This book is great for any kid who loves baseball, by the way. There’s lots of insider knowledge in here.

The Money Lesson(s): You can get scared by things you see on the television, such as a high unemployment rate. But don’t be afraid to talk to an adult about this. It will help you to separate fact from emotional scaremongering by the media.  Also, don’t be afraid to talk to your parents about what you are hearing from them and not understanding, or what is frightening you about your household (such as money woes).

Life Lesson(s): When you hold things inside, they have a habit of manifesting in an emotional way. For Connor, this was through anger and temper tantrums that got him suspended for a game or two. But it could manifest in other ways. So talk it out and let others know how you’re feeling and why. Also, when you are a part of a team, your actions directly affect them. You need to remember that they need you at their best! Both on and off the court/field/etc.

Tough Financial Time #2: Not Enough Money for Extras

Money Book #1: Those Shoes, Maribeth Boelts

Ages: 5-8 years

Whether we like to remember this happened to us as tweens/teens or not, there is a lot of peer pressure when it comes to having “cool” clothes. And often the “cool” clothes cost more than parents’ paychecks can support.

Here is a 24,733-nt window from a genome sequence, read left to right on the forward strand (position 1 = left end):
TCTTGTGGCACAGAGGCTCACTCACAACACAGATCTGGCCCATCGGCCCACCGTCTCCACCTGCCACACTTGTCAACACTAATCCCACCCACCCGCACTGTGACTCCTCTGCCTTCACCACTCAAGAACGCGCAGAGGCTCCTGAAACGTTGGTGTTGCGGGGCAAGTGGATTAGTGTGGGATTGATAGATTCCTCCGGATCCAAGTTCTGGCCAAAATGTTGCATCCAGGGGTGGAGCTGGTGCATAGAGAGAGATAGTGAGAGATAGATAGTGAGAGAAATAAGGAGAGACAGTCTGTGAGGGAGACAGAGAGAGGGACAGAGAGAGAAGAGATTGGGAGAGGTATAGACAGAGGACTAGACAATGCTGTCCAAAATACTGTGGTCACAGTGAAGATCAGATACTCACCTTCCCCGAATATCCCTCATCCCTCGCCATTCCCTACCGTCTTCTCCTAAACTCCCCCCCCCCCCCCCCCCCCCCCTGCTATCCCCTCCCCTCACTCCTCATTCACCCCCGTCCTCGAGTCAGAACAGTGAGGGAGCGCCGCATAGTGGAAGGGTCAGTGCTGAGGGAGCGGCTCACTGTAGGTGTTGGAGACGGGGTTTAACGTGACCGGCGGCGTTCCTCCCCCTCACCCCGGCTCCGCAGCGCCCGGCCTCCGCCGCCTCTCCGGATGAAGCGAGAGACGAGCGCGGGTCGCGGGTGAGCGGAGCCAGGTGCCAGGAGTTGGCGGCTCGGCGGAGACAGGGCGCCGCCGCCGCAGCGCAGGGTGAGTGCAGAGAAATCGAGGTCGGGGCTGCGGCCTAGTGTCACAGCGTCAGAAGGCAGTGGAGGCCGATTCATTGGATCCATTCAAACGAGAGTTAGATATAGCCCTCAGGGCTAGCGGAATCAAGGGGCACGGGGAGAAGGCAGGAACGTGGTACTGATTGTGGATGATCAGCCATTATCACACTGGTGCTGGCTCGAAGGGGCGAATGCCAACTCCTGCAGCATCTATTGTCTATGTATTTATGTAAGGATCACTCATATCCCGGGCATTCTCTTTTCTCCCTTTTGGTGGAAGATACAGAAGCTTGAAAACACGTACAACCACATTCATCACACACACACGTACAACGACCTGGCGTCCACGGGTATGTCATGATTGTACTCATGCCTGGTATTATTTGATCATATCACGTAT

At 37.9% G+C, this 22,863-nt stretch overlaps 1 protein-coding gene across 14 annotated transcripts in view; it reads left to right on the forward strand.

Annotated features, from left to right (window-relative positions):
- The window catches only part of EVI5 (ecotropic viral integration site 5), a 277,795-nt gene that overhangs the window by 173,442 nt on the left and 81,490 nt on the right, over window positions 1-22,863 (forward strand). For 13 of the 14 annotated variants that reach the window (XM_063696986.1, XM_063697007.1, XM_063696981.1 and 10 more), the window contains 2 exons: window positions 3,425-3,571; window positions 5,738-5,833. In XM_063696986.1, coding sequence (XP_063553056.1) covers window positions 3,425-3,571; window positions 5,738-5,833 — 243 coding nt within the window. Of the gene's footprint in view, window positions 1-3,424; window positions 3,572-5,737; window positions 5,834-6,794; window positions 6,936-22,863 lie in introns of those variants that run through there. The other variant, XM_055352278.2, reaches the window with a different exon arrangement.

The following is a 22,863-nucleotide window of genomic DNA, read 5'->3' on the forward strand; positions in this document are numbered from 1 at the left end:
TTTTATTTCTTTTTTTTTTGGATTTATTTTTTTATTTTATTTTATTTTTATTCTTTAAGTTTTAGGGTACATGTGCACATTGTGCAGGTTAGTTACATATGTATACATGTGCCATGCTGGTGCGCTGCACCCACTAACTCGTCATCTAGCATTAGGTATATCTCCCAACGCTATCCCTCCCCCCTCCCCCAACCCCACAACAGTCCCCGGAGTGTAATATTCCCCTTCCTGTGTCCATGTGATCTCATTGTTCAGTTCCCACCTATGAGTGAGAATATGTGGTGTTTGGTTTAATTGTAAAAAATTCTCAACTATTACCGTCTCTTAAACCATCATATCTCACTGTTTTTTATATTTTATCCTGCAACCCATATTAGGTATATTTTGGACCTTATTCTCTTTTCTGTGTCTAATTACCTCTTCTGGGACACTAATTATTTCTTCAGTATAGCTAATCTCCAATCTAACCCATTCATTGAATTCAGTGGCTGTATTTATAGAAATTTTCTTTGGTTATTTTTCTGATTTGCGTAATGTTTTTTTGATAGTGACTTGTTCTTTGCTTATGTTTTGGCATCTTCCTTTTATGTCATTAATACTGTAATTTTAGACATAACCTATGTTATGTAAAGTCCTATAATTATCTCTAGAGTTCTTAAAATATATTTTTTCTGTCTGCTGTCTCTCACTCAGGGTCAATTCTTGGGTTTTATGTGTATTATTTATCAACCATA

That’s why I like this book. A boy gets transfixed by the newest trend of shoes at his school. His jealousy is palpable. Unfortunately, his grandmother can only afford to get him shoes that he needs − winter boots.

Even worse, his own “everyday” shoes fall apart at school. A helpful guidance counselor gives him a pair to have, but they’re what’s considered “baby” shoes and he gets embarrassed.

What happens? He finds that the one boy who didn’t laugh at his “baby” shoes actually was worse off than him. When he actually finds the shoes of his dreams − albeit one size too small − from a thrift store, he ends up gifting them to this other boy.

The Money Lesson(s): First off, I love how this boy figures out an alternative way of finding the shoes he wants for a price his grandmother can afford − the thrift store. I also love how the grandmother unabashedly told him what they could and could not afford instead of racking up a charge she didn’t need on her credit card to satisfy a current trend.

Life Lesson(s): Helping out someone else is hugely rewarding, just like when someone helps you out.

Money Book #2: How to Steal a Dog, Barbara O’Connor

Age Range: 8-12

You might be wondering (like I was) why any parent with a child would want them to read a book with this title?

This was a tough book to read for me. It was heartbreaking, to be honest.